A shadow of doubt crossed her face. But what if she was not prepared enough? The first wave of nausea contorted her stomach, and her face grew paler. Every year, it happened to someone. For years she had heard the whispers about students who had cracked, run sobbing from the examination room, their academic careers over before they had even begun. There were really only two ways that this could go. Her performance today could, in theory, raise her significantly in departmental regard. Today, if she handled herself correctly, she would be one step closer to becoming a professor.

Or she would look in the shelves in her mind and find them empty. All the history books would be gone, replaced only with a lone binder full of the plots of late-1970s television programs and rock lyrics. She would open her mouth, and nothing would come out. And then she would pack her bags to go home.

Now, four hours after her lunch with Thomas, she sat on one side of a polished mahogany conference table in a dark, intimate corner of the Harvard University history building, having already endured three solid hours of questioning from a panel of four professors. She was tired but had a heightened awareness from adrenaline. Connie recalled feeling the same strange blending of exhaustion and intellectual intensity when she pulled an all-nighter to polish off the last chapter of her senior thesis in college. All her sensations felt ratcheted up, intrusive, and distracting—the scratch of the masking tape with which she had provisionally hemmed her wool skirt, the gummy taste in her mouth of sugared coffee. Her attention took in all of these details, and then set them aside. Only the fear remained, unwilling to be put away. She settled her eyes on Chilton, waiting.

The modest room in which she sat featured little more than the pitted conference table and chairs facing a blackboard stained pale gray with the ghostly scrawls of decades of chalk. Behind her hung a forgotten portrait of a white-whiskered old man, blackened by time and inattention. At the end of the room a grimy window stood shuttered against the late afternoon sunlight. Motes of dust hung almost motionless in the lone sunbeam that lighted the room, illuminating the committee’s faces from nose to chin. Outside she heard young voices, undergraduates, hail one another and disappear, laughing.

“Miss Goodwin,” Chilton said, “we have one final question for you this afternoon.” Her advisor leaned into the empty center of the table, sunlight moving over his silver hair, stirring the dust into a glittering corona around his head. On the table before him, his fingers sat knotted as carefully as the club tie at his throat. “Would you please provide the committee with a succinct and considered history of witchcraft in North America?”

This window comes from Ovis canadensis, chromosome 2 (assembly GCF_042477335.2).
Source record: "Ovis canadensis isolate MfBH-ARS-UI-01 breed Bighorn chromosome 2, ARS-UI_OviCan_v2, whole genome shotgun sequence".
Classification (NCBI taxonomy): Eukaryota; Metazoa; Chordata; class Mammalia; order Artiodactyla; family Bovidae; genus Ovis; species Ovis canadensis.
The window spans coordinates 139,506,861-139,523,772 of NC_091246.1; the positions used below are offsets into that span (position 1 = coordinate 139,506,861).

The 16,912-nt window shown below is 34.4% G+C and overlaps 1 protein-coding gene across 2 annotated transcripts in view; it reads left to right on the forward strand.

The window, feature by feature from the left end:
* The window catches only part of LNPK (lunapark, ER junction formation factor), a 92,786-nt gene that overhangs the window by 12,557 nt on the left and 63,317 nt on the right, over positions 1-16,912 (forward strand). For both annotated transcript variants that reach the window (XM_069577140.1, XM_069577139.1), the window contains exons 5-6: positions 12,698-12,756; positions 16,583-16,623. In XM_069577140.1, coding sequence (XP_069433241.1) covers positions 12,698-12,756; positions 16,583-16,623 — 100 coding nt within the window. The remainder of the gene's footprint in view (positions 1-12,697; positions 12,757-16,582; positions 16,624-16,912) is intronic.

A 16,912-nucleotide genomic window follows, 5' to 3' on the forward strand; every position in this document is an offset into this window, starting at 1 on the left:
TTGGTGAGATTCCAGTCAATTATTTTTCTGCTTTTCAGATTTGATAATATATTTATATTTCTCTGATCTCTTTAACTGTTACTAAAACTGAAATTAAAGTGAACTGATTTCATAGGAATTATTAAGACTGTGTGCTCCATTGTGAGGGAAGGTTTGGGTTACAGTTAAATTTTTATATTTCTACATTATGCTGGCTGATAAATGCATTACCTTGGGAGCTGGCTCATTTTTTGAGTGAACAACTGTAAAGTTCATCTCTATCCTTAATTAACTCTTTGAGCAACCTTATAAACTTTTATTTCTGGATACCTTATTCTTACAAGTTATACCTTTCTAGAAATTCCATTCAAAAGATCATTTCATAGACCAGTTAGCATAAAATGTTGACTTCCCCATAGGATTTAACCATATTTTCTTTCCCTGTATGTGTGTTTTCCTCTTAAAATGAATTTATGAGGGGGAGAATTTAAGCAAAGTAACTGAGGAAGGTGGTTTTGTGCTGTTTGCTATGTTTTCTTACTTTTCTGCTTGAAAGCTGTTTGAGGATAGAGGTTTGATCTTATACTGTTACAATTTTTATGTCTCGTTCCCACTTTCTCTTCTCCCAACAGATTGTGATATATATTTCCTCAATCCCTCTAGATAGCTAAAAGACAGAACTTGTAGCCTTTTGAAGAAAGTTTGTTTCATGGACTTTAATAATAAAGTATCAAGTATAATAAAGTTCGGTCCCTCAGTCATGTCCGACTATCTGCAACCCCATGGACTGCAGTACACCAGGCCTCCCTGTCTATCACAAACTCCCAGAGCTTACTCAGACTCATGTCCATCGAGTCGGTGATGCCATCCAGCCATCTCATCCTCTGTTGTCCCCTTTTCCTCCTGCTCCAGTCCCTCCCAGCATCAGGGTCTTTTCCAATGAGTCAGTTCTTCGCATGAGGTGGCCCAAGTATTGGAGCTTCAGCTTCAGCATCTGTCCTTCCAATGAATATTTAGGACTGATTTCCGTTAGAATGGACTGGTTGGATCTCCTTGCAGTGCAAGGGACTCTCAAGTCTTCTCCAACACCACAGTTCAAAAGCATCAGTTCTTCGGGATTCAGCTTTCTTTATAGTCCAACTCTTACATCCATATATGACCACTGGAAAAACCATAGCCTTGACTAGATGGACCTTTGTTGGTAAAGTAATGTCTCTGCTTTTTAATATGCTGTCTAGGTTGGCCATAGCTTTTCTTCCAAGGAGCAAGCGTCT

T
HE HISTORIAN OF
A
MERICAN COLONIAL LIFE, AS
C
ONNIE WAS, MUST BE
able to illustrate long-dead social, religious, and economic systems down to the slightest detail. In preparation for this exam, she had memorized, among
other things, methods for preparing salt pork, the fertilizer uses of bat guano, and the trade relationship between molasses and rum. Her roommate, Liz Dowers, a tall, bespectacled student of medieval Latin, blond and slender, one evening had come upon her studying the Bible verses that commonly appeared in eighteenth-century needlepoint samplers. “We have finally specialized beyond our ability to understand each other,” Liz had remarked, shaking her head.

For a last question, Connie knew Chilton had really given her a gift. Some of the earlier ones were considerably more arcane, even beyond what she had been led to expect. Describe the production, if she would, of the different major exports of the British colonies in the 1840s, from the Caribbean to Ireland. Did she think that history was more a story of great men acting in extraordinary circumstances, or of large populations of people constrained by economic systems? What role, would she say, did codfish play in the growth of New England trade and society? As her gaze roamed around the conference table to each professor’s face in turn, she saw mirrored in their watching eyes the special area of expertise in which each had made his or her name.

Connie’s advisor, Professor Manning Chilton, looked at her across the table, a small smile flickering at the edge of his mouth. His face, framed with a fringe of brushed cotton hair, was seamed at the forehead, creased by folds from the corners of his nose to his jaw, which the low sunlight in the conference room cast in deep shadow. He carried himself with the easy assurance of the vanishing breed of academic who has spent his entire career under Harvard’s crimson umbrella, and whose specialization in the history of science in the colonial period was fueled by a childhood spent shooed away from the drawing room of a stately Back Bay town house. He bore the distinguished smell of old leather and pipe tobacco, masculine but not yet grandfatherly.